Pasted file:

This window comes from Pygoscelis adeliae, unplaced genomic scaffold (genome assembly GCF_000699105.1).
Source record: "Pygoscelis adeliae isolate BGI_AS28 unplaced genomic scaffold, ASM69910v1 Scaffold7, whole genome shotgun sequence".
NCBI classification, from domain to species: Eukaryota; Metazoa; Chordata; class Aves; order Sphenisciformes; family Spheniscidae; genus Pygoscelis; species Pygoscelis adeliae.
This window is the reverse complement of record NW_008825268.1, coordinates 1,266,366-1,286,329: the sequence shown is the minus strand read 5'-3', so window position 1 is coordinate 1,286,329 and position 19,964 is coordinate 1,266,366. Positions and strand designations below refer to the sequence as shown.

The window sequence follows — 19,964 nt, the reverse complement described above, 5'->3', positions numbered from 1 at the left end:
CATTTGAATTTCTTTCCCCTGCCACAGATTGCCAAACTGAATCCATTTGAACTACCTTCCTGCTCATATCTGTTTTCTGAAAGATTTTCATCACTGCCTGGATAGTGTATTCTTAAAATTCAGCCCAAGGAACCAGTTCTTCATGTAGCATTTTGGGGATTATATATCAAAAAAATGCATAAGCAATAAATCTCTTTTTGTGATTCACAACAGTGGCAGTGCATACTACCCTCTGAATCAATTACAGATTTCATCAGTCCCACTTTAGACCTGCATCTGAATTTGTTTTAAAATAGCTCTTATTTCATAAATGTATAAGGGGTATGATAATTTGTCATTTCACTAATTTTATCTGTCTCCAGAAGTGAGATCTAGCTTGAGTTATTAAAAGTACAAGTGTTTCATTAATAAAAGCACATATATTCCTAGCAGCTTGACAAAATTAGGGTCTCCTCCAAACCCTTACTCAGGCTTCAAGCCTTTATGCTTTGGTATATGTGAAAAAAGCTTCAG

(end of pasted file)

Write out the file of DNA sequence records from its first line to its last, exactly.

This window comes from Pygoscelis adeliae, unplaced genomic scaffold (genome assembly GCF_000699105.1).
Source record: "Pygoscelis adeliae isolate BGI_AS28 unplaced genomic scaffold, ASM69910v1 Scaffold7, whole genome shotgun sequence".
NCBI classification, from domain to species: Eukaryota; Metazoa; Chordata; class Aves; order Sphenisciformes; family Spheniscidae; genus Pygoscelis; species Pygoscelis adeliae.
This window is the reverse complement of record NW_008825268.1, coordinates 1,266,366-1,286,329: the sequence shown is the minus strand read 5'-3', so window position 1 is coordinate 1,286,329 and position 19,964 is coordinate 1,266,366. Positions and strand designations below refer to the sequence as shown.

The window sequence follows — 19,964 nt, the reverse complement described above, 5'->3', positions numbered from 1 at the left end:
CATTTGAATTTCTTTCCCCTGCCACAGATTGCCAAACTGAATCCATTTGAACTACCTTCCTGCTCATATCTGTTTTCTGAAAGATTTTCATCACTGCCTGGATAGTGTATTCTTAAAATTCAGCCCAAGGAACCAGTTCTTCATGTAGCATTTTGGGGATTATATATCAAAAAAATGCATAAGCAATAAATCTCTTTTTGTGATTCACAACAGTGGCAGTGCATACTACCCTCTGAATCAATTACAGATTTCATCAGTCCCACTTTAGACCTGCATCTGAATTTGTTTTAAAATAGCTCTTATTTCATAAATGTATAAGGGGTATGATAATTTGTCATTTCACTAATTTTATCTGTCTCCAGAAGTGAGATCTAGCTTGAGTTATTAAAAGTACAAGTGTTTCATTAATAAAAGCACATATATTCCTAGCAGCTTGACAAAATTAGGGTCTCCTCCAAACCCTTACTCAGGCTTCAAGCCTTTATGCTTTGGTATATGTGAAAAAAGCTTCAG